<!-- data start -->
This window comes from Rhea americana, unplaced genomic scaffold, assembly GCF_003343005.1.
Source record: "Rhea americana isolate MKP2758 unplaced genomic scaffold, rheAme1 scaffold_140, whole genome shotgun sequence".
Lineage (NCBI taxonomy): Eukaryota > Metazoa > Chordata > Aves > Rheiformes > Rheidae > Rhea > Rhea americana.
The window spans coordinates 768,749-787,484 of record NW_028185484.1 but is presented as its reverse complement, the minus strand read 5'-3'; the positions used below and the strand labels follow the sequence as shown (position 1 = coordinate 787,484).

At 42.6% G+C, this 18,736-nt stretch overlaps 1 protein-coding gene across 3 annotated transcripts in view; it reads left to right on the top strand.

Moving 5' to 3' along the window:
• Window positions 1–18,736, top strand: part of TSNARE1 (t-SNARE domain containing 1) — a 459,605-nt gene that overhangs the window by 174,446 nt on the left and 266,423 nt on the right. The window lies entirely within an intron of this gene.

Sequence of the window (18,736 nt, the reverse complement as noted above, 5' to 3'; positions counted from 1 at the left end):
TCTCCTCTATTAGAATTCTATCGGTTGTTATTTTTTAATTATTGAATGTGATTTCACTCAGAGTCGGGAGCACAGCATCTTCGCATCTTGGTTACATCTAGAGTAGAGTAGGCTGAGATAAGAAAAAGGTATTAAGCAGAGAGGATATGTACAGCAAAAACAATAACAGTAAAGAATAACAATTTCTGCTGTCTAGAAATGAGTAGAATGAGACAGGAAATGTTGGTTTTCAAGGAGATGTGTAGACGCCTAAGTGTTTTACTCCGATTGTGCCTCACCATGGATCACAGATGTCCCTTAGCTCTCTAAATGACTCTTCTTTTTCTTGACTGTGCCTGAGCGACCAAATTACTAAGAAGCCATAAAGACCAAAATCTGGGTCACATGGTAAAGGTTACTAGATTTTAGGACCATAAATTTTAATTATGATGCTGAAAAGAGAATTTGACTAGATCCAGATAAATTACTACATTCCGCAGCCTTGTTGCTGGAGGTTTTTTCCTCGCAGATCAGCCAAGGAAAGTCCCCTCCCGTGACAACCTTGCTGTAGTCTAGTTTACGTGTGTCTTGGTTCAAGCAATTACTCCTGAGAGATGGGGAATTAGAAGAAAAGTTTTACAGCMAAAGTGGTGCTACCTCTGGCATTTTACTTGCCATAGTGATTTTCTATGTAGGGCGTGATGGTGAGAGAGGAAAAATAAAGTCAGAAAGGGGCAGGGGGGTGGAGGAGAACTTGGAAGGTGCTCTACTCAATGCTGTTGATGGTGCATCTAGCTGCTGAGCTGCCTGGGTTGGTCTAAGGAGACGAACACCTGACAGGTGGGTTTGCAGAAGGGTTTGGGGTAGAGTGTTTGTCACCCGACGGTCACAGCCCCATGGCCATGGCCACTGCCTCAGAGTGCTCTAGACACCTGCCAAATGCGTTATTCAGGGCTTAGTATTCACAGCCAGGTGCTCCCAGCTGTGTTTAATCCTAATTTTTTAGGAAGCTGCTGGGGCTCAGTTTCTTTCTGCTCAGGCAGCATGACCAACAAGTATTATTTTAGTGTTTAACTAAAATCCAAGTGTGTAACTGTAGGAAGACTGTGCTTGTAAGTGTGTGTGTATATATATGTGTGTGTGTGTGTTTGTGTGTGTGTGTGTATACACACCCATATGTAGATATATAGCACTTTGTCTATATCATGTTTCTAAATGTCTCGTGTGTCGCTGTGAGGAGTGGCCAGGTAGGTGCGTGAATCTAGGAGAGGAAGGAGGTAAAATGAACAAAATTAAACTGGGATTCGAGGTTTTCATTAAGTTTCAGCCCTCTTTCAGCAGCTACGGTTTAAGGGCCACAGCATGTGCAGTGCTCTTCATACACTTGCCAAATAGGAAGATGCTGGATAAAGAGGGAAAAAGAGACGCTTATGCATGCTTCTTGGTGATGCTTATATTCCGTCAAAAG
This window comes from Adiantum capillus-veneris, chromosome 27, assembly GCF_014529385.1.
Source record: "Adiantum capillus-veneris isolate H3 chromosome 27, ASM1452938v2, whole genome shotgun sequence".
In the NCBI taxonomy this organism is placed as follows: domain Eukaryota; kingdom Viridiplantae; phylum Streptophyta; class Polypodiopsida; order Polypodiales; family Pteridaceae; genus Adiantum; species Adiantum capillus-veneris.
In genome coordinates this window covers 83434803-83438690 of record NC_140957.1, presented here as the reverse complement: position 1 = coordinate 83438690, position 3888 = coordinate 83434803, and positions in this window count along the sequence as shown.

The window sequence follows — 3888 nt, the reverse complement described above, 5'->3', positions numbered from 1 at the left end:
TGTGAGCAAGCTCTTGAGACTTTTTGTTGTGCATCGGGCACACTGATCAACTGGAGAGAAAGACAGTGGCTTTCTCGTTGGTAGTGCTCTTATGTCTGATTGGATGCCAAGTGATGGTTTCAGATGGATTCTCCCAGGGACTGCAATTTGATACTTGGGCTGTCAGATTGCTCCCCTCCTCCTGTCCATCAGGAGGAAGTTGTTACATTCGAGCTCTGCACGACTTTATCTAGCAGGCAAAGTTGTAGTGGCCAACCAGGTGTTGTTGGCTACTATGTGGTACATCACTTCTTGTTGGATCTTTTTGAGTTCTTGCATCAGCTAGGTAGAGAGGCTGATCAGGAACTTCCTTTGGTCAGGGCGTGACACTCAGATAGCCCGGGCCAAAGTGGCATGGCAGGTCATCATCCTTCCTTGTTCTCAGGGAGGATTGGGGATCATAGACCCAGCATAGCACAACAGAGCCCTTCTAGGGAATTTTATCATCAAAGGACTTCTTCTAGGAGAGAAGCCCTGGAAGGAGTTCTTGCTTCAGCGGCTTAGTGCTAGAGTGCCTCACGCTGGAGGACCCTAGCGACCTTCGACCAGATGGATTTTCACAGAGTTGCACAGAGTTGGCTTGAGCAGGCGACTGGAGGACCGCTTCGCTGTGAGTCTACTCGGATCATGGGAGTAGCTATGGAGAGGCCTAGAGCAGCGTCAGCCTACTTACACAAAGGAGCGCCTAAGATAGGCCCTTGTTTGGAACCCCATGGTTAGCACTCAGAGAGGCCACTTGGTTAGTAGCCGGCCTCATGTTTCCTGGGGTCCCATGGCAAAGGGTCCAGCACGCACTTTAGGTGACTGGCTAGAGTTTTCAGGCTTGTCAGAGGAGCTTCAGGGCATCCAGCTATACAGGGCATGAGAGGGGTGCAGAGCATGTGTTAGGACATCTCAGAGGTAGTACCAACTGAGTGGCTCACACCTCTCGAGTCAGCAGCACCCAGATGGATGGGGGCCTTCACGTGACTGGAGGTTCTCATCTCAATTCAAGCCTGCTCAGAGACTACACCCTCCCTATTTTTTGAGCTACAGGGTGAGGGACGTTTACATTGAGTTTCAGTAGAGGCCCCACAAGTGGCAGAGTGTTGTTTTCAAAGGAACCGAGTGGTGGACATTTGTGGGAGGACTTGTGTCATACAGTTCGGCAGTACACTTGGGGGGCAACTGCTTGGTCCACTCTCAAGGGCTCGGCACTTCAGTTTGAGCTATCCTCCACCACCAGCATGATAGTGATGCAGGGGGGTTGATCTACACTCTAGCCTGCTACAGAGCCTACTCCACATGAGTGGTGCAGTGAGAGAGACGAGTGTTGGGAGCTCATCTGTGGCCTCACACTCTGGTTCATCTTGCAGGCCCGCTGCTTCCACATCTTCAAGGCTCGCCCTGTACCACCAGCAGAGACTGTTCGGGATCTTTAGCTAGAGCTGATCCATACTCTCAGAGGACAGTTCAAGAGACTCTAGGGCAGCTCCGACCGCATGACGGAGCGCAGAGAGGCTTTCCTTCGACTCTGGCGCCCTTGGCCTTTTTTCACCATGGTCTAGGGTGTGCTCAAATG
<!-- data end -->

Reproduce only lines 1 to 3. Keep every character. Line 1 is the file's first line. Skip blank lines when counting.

This window comes from Rhea americana, unplaced genomic scaffold, assembly GCF_003343005.1.
Source record: "Rhea americana isolate MKP2758 unplaced genomic scaffold, rheAme1 scaffold_140, whole genome shotgun sequence".
Lineage (NCBI taxonomy): Eukaryota > Metazoa > Chordata > Aves > Rheiformes > Rheidae > Rhea > Rhea americana.